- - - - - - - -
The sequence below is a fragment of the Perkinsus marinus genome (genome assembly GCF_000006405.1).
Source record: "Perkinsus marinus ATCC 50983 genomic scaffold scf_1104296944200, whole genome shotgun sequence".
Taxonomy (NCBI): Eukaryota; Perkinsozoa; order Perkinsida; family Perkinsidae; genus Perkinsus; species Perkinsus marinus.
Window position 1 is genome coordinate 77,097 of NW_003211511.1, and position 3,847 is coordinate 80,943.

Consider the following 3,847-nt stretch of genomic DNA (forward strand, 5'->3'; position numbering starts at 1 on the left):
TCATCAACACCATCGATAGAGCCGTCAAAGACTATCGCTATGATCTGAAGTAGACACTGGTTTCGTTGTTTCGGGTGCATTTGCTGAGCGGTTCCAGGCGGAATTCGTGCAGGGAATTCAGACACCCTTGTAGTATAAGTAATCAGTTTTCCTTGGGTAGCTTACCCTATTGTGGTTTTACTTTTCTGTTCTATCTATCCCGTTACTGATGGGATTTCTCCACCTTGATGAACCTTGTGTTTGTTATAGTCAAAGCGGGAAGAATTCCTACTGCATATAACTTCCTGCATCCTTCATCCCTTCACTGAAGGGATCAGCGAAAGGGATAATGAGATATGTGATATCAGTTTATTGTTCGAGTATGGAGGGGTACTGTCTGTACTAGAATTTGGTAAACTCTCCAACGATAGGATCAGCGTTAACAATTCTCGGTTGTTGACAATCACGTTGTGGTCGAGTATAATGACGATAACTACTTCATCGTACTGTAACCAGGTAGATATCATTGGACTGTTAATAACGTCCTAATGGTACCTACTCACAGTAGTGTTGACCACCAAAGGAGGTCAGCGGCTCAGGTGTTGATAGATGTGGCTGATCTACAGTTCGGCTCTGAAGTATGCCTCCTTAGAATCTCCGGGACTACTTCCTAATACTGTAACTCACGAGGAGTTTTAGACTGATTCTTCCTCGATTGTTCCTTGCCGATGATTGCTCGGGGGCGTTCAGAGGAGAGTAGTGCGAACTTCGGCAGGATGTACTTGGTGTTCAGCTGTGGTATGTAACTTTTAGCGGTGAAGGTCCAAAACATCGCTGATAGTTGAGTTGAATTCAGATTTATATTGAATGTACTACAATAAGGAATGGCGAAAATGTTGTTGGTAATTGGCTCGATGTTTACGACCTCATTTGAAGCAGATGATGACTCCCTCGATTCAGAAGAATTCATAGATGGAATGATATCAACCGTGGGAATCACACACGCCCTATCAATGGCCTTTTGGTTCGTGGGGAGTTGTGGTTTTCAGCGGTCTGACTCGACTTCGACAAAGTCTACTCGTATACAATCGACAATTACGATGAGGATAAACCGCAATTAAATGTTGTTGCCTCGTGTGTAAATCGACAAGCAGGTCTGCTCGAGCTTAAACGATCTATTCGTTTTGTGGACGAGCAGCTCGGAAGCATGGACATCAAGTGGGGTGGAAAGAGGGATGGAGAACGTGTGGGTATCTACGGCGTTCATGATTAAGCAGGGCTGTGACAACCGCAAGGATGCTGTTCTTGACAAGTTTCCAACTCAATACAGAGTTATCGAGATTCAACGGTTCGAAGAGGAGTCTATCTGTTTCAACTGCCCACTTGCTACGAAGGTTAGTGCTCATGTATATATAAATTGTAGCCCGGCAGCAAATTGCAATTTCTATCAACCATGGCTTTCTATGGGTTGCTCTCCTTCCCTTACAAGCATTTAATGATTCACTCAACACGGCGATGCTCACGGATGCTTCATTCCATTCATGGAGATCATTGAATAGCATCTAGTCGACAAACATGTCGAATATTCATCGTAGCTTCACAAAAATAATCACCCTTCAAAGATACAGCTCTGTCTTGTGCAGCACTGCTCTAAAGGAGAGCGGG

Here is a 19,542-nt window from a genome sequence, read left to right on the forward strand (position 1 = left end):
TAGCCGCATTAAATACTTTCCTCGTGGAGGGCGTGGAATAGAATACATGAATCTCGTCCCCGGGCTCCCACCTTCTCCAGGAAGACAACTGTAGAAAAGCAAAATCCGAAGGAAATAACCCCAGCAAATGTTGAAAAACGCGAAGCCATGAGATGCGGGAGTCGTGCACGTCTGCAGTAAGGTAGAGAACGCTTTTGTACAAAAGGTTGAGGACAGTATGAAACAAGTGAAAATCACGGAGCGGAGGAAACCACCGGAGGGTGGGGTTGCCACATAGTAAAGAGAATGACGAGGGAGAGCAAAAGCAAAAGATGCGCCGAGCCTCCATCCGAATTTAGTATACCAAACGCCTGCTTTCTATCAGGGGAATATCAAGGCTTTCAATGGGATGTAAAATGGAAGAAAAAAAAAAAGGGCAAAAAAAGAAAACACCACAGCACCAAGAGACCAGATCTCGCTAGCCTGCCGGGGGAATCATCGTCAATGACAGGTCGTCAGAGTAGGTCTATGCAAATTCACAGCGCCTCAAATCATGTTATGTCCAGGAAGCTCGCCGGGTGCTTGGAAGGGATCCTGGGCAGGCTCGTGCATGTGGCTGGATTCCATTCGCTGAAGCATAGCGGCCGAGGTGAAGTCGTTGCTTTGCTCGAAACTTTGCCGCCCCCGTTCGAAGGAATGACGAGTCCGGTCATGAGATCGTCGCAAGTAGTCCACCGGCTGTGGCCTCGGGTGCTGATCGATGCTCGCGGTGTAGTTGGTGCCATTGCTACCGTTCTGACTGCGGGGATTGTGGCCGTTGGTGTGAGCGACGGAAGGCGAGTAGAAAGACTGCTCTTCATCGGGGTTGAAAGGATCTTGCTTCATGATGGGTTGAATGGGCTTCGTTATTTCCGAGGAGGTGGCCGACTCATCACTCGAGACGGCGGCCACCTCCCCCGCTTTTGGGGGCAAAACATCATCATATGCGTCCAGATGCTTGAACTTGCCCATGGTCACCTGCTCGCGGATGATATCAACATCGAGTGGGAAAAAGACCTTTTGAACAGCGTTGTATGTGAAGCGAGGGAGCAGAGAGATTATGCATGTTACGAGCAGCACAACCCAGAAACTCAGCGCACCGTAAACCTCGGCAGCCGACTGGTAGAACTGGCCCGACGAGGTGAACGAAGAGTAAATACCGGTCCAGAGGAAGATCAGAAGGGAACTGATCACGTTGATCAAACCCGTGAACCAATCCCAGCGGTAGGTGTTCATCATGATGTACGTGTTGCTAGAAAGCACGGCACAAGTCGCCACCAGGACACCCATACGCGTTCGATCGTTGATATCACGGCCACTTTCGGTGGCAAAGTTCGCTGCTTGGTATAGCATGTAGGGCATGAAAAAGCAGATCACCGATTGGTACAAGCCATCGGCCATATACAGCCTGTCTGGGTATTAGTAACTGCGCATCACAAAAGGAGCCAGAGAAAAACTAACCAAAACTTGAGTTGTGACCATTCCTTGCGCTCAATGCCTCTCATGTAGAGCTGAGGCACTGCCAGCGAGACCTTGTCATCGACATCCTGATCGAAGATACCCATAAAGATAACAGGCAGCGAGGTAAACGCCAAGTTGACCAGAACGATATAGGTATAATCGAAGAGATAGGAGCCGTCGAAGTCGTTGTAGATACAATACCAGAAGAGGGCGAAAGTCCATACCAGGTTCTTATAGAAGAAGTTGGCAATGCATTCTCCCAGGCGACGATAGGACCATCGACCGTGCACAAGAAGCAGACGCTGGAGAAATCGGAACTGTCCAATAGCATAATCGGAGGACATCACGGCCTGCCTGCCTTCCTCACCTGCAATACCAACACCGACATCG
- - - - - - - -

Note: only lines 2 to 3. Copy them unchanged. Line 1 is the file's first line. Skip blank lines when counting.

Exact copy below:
Source record: "Perkinsus marinus ATCC 50983 genomic scaffold scf_1104296944200, whole genome shotgun sequence".
Taxonomy (NCBI): Eukaryota; Perkinsozoa; order Perkinsida; family Perkinsidae; genus Perkinsus; species Perkinsus marinus.